I like the concept of Europe, because theoretically, it means I can be German and Irish at the same time.

I wearing the Galway2020 shirt at the docks.

My Origins

I’m from Germany and I came to Galway as an ERASMUS student while studying English at the University of Leipzig. My degree focused mainly on Britain, but I wanted to go somewhere different and Galway was advertised as a small seaside town, so I picked it without knowing much about it.

I’m legally blind and there aren’t that many students with a disability who go abroad. I had to organise some things in advance, but it was definitely worth it, because I became more self-confident and independent. I’d recommend living in another country to anyone, but I’d especially encourage students with a disability to give it a go. During my first week in town, I did a walking tour and the guide said, ‘Some people call Galway the graveyard of ambitions, because once you move here, you can’t or won’t leave again’. I’m now doing an M.A. in Irish Studies at NUIG, so I agree with the part about not wanting to leave, but I don’t think Galway is a graveyard of ambitions. It’s very much alive and I can imagine living and working here for a while longer.

My Irish friends are always amazed that I don’t greet everyone I hear speaking German on the street, which is what most of them would do. To be honest, I didn’t really go looking for other Germans; I wanted to meet people from different countries. However, I met some lovely Germans over here, mostly ERASMUS students and people connected to the German Department in NUIG. Native speakers of English are said to be unwilling to learn another language, but I know lots of people here who learn German or at least have some phrases. There’s a German conversation group meeting every other Tuesday in the Bierhaus, if anyone wants to catch up on their German. Living abroad definitely made me look at my home country and culture in a different way.

Being at Home

If you go out and do things, it’s very easy to meet people and to get involved with community groups and projects. In the beginning, college clubs and societies helped me a lot. Especially when you’re new somewhere and know nobody, you’re more prepared to try new things.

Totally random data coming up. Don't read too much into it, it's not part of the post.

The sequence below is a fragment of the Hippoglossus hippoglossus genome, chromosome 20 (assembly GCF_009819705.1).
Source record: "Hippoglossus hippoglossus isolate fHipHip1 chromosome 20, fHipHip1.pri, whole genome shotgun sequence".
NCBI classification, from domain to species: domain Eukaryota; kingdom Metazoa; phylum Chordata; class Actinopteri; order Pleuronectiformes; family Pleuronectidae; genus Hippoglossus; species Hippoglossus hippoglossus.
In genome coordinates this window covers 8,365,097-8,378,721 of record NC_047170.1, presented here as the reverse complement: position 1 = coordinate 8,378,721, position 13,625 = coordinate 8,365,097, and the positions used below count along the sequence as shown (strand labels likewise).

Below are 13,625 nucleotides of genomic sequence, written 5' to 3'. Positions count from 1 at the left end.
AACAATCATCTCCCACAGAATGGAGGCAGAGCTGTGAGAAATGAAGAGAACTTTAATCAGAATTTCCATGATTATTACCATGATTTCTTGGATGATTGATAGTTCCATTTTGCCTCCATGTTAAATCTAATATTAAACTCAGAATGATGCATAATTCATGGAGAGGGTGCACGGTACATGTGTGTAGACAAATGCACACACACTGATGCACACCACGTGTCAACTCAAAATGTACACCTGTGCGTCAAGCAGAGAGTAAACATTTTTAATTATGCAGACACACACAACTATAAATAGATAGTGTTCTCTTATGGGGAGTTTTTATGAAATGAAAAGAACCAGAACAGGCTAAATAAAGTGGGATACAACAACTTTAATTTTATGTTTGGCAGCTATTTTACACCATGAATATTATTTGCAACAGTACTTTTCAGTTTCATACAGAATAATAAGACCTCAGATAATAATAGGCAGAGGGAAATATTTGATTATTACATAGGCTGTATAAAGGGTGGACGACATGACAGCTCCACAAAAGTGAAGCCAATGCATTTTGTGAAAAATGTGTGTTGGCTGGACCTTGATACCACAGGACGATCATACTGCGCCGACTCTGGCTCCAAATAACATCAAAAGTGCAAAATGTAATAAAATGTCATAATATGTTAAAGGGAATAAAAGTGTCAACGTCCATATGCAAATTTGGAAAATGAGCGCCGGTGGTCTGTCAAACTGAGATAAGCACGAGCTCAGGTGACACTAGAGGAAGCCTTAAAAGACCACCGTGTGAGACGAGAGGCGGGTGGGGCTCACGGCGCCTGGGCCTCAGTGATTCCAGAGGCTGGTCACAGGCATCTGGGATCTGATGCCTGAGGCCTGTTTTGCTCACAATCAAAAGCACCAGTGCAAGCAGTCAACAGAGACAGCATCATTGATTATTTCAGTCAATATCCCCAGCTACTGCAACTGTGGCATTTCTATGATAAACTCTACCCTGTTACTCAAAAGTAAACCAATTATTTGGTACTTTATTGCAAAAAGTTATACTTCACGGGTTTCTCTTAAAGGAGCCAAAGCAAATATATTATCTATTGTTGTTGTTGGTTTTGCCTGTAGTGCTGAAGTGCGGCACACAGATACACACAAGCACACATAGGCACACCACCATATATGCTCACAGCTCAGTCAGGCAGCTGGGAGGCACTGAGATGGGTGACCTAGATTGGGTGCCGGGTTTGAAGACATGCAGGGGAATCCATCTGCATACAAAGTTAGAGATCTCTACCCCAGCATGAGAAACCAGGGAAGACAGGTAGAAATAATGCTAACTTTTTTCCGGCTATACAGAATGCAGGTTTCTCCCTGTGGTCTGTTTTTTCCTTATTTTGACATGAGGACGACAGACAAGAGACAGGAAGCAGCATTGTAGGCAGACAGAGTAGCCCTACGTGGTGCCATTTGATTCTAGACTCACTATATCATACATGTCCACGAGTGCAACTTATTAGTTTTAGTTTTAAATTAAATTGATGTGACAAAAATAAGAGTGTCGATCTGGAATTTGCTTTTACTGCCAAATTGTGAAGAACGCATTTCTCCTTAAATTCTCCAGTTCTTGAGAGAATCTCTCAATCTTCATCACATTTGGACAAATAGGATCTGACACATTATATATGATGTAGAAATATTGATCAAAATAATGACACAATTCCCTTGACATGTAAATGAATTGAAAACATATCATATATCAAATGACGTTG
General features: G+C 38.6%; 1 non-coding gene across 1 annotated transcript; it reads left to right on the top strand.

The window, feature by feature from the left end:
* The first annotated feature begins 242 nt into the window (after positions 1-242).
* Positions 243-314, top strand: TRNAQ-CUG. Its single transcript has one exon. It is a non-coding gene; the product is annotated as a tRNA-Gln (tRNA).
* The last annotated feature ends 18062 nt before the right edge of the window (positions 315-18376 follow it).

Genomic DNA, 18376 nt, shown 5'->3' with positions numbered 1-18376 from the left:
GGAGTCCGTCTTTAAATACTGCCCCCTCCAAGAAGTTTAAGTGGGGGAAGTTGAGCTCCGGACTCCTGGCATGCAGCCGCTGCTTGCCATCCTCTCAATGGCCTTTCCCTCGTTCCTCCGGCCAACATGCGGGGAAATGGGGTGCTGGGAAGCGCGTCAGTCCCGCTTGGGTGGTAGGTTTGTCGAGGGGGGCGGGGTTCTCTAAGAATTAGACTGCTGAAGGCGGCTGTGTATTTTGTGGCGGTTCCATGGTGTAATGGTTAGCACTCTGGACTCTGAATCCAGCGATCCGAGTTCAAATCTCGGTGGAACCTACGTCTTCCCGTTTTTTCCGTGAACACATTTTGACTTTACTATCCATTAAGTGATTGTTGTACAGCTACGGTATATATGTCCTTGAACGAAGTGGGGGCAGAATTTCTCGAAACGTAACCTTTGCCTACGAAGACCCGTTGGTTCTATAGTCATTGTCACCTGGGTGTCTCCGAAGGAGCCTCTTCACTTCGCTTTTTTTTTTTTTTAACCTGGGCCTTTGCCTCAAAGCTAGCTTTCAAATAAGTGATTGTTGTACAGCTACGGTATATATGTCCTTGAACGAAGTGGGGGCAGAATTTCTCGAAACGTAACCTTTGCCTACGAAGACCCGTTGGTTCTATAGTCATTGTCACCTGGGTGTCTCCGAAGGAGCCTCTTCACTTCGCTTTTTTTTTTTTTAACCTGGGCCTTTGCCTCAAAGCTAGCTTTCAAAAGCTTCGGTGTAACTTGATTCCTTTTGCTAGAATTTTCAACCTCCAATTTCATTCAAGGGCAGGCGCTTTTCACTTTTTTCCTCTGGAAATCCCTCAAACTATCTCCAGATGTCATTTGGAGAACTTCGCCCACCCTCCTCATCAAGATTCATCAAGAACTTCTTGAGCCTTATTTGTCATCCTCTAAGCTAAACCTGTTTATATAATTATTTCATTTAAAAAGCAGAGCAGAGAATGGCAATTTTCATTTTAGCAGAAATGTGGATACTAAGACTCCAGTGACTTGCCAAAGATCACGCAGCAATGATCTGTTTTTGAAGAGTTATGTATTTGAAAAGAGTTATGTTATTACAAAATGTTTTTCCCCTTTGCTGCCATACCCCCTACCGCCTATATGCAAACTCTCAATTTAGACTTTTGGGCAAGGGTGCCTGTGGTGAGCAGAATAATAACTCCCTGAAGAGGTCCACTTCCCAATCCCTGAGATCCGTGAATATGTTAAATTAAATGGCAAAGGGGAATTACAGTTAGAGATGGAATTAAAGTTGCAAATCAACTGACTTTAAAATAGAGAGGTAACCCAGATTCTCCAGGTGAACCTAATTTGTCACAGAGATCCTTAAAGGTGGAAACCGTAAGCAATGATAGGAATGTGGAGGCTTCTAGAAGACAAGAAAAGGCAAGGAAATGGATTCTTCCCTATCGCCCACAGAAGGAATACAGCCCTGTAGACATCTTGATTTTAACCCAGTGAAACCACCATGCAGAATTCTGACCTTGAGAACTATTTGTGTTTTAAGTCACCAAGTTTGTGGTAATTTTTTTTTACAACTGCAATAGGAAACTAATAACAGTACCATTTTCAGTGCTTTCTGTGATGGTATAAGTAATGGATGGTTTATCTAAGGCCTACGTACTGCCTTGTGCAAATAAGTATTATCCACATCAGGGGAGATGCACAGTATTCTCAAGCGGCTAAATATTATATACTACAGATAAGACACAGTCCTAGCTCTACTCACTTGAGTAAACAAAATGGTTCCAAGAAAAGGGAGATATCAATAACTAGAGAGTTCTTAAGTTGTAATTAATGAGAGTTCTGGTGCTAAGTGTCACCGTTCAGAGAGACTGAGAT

I joined the Galway Visually Impaired Activity Club. Every other Sunday, we go cycling on tandem bikes, with a sighted pilot in the front and a visually impaired person in the back. It’s a great way to get to know different people and it doesn’t matter whether you have a disability or not. Once or twice a year, we go on weekend trips and I already got to see a good bit of Ireland by bike. We also participate in charity cycles. The longest one I did was 100km, but our Sunday spins are shorter and we try to cater for all ages and abilities.

Last year, I helped organising a cycle from Berlin to Prague for the club and I hope to do the Cycle Against Suicide next year. I also volunteer with the NCBI (National Council for the Blind of Ireland), advising people on how to use their smart phones with the built-in accessibility features.

I’d love Galway to become more accessible to people with disabilities; more pedestrian crossings and acoustic lights, wheelchair accessible businesses and bigger street signs with contrasts.

There’s always something going on in Galway; festivals, good live music in pubs, charity events, and Connemara is ideal for all kinds of outdoor activities. I bring my Jack Russell terrier, Mixer, who I got from the GSPCA for a walk on the prom every day. It’s a great place to meet other doggie-people. I got so used to having the sea right outside my doorstep that I start missing it when I’m gone for more than a week.

When I first came here, I tried to listen to a conversation on the bus from Dublin airport and thought my English was really bad, because I couldn’t understand anything. It took me a while to realise that they spoke Irish. I’ve learned a few phrases from friends and Duolingo. People are delighted that I try, even when I get it wrong. I hope to do a spoken Irish course next year. I went to a few events in Irish and even though I didn’t understand most of it, it was fun.

Because of my visual impairment, I often have to ask for directions. People here are very nice, sometimes even a bit too helpful, when they want to help me cross a road which I don’t want to cross at all or try to lift me into a bus. But they mean well and sometimes, I have great conversations with total strangers.

Accessibility

I’d love Galway to become more accessible to people with disabilities; more pedestrian crossings and acoustic lights, wheelchair accessible businesses and bigger street signs with contrasts, to name only a few things. I recently wrote a blog post on how giving each bus stop an individual name and announcements on busses would improve Galway’s public transport system, not only to visually impaired users but also to visitors.

What it Means to be European

I like the concept of Europe, because theoretically, it means I can be German and Irish at the same time. It would be great if Europeans didn’t need to decide a citizen of which country they want to be, but I suppose that wouldn’t work for legal reasons. I find applying for anything in Ireland rather cumbersome. It’s all so bureaucratic. If you have documents in a language other than English, you have a real hard time. But I suppose that’s the same in every country. It would be great if it became easier to resettle within Europe, especially when it comes to insurance and state benefits.

First published: www.galway2020.ie